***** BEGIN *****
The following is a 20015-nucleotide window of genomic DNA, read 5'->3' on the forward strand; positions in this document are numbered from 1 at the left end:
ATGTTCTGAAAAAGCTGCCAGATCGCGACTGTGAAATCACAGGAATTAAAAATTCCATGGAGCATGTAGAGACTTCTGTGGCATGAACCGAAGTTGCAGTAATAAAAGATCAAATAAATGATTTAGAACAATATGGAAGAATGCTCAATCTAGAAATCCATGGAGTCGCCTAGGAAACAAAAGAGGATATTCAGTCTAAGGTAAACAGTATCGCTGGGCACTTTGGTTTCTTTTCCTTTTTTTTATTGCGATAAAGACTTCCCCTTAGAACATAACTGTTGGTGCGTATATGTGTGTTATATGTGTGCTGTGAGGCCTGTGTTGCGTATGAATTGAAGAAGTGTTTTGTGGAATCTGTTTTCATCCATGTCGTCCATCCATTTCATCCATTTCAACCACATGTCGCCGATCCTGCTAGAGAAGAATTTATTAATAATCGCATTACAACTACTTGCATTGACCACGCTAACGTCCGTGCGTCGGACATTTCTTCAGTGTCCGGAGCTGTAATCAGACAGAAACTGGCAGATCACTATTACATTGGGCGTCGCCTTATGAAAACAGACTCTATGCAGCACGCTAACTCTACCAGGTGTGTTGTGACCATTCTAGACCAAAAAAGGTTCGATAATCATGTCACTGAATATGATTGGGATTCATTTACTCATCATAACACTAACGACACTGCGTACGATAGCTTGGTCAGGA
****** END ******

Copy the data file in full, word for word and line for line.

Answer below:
The following is a 20015-nucleotide window of genomic DNA, read 5'->3' on the forward strand; positions in this document are numbered from 1 at the left end:
ATGTTCTGAAAAAGCTGCCAGATCGCGACTGTGAAATCACAGGAATTAAAAATTCCATGGAGCATGTAGAGACTTCTGTGGCATGAACCGAAGTTGCAGTAATAAAAGATCAAATAAATGATTTAGAACAATATGGAAGAATGCTCAATCTAGAAATCCATGGAGTCGCCTAGGAAACAAAAGAGGATATTCAGTCTAAGGTAAACAGTATCGCTGGGCACTTTGGTTTCTTTTCCTTTTTTTTATTGCGATAAAGACTTCCCCTTAGAACATAACTGTTGGTGCGTATATGTGTGTTATATGTGTGCTGTGAGGCCTGTGTTGCGTATGAATTGAAGAAGTGTTTTGTGGAATCTGTTTTCATCCATGTCGTCCATCCATTTCATCCATTTCAACCACATGTCGCCGATCCTGCTAGAGAAGAATTTATTAATAATCGCATTACAACTACTTGCATTGACCACGCTAACGTCCGTGCGTCGGACATTTCTTCAGTGTCCGGAGCTGTAATCAGACAGAAACTGGCAGATCACTATTACATTGGGCGTCGCCTTATGAAAACAGACTCTATGCAGCACGCTAACTCTACCAGGTGTGTTGTGACCATTCTAGACCAAAAAAGGTTCGATAATCATGTCACTGAATATGATTGGGATTCATTTACTCATCATAACACTAACGACACTGCGTACGATAGCTTGGTCAGGA